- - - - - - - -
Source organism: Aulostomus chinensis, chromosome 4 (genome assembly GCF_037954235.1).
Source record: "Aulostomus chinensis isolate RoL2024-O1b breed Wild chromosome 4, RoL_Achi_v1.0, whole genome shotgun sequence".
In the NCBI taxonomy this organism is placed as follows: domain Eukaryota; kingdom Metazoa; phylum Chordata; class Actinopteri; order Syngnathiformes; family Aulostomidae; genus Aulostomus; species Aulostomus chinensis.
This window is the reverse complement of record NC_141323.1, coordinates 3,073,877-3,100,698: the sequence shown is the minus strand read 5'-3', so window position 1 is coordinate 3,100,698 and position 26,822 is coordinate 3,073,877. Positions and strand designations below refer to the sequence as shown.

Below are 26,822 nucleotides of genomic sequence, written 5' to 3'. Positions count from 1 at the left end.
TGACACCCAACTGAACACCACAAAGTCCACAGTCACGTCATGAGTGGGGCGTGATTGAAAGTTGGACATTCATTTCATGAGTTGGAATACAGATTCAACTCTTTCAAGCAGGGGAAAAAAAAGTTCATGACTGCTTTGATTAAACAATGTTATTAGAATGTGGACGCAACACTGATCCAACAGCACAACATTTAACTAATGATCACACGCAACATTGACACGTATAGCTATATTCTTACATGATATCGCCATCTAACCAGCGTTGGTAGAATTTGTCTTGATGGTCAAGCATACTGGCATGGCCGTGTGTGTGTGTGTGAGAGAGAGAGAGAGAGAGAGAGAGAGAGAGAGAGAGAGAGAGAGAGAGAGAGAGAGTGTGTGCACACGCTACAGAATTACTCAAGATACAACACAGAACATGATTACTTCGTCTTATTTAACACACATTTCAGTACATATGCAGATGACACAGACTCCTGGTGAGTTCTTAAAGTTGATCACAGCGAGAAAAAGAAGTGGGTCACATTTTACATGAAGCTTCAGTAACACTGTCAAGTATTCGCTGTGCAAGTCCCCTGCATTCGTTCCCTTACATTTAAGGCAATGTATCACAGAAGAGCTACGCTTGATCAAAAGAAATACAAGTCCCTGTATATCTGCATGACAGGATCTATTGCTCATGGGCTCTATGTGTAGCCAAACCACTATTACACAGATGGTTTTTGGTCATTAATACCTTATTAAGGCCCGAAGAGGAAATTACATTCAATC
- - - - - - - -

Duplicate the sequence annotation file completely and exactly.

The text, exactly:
Source organism: Aulostomus chinensis, chromosome 4 (genome assembly GCF_037954235.1).
Source record: "Aulostomus chinensis isolate RoL2024-O1b breed Wild chromosome 4, RoL_Achi_v1.0, whole genome shotgun sequence".
In the NCBI taxonomy this organism is placed as follows: domain Eukaryota; kingdom Metazoa; phylum Chordata; class Actinopteri; order Syngnathiformes; family Aulostomidae; genus Aulostomus; species Aulostomus chinensis.
This window is the reverse complement of record NC_141323.1, coordinates 3,073,877-3,100,698: the sequence shown is the minus strand read 5'-3', so window position 1 is coordinate 3,100,698 and position 26,822 is coordinate 3,073,877. Positions and strand designations below refer to the sequence as shown.

Below are 26,822 nucleotides of genomic sequence, written 5' to 3'. Positions count from 1 at the left end.
TGACACCCAACTGAACACCACAAAGTCCACAGTCACGTCATGAGTGGGGCGTGATTGAAAGTTGGACATTCATTTCATGAGTTGGAATACAGATTCAACTCTTTCAAGCAGGGGAAAAAAAAGTTCATGACTGCTTTGATTAAACAATGTTATTAGAATGTGGACGCAACACTGATCCAACAGCACAACATTTAACTAATGATCACACGCAACATTGACACGTATAGCTATATTCTTACATGATATCGCCATCTAACCAGCGTTGGTAGAATTTGTCTTGATGGTCAAGCATACTGGCATGGCCGTGTGTGTGTGTGTGAGAGAGAGAGAGAGAGAGAGAGAGAGAGAGAGAGAGAGAGAGAGAGAGAGAGAGAGTGTGTGCACACGCTACAGAATTACTCAAGATACAACACAGAACATGATTACTTCGTCTTATTTAACACACATTTCAGTACATATGCAGATGACACAGACTCCTGGTGAGTTCTTAAAGTTGATCACAGCGAGAAAAAGAAGTGGGTCACATTTTACATGAAGCTTCAGTAACACTGTCAAGTATTCGCTGTGCAAGTCCCCTGCATTCGTTCCCTTACATTTAAGGCAATGTATCACAGAAGAGCTACGCTTGATCAAAAGAAATACAAGTCCCTGTATATCTGCATGACAGGATCTATTGCTCATGGGCTCTATGTGTAGCCAAACCACTATTACACAGATGGTTTTTGGTCATTAATACCTTATTAAGGCCCGAAGAGGAAATTACATTCAATC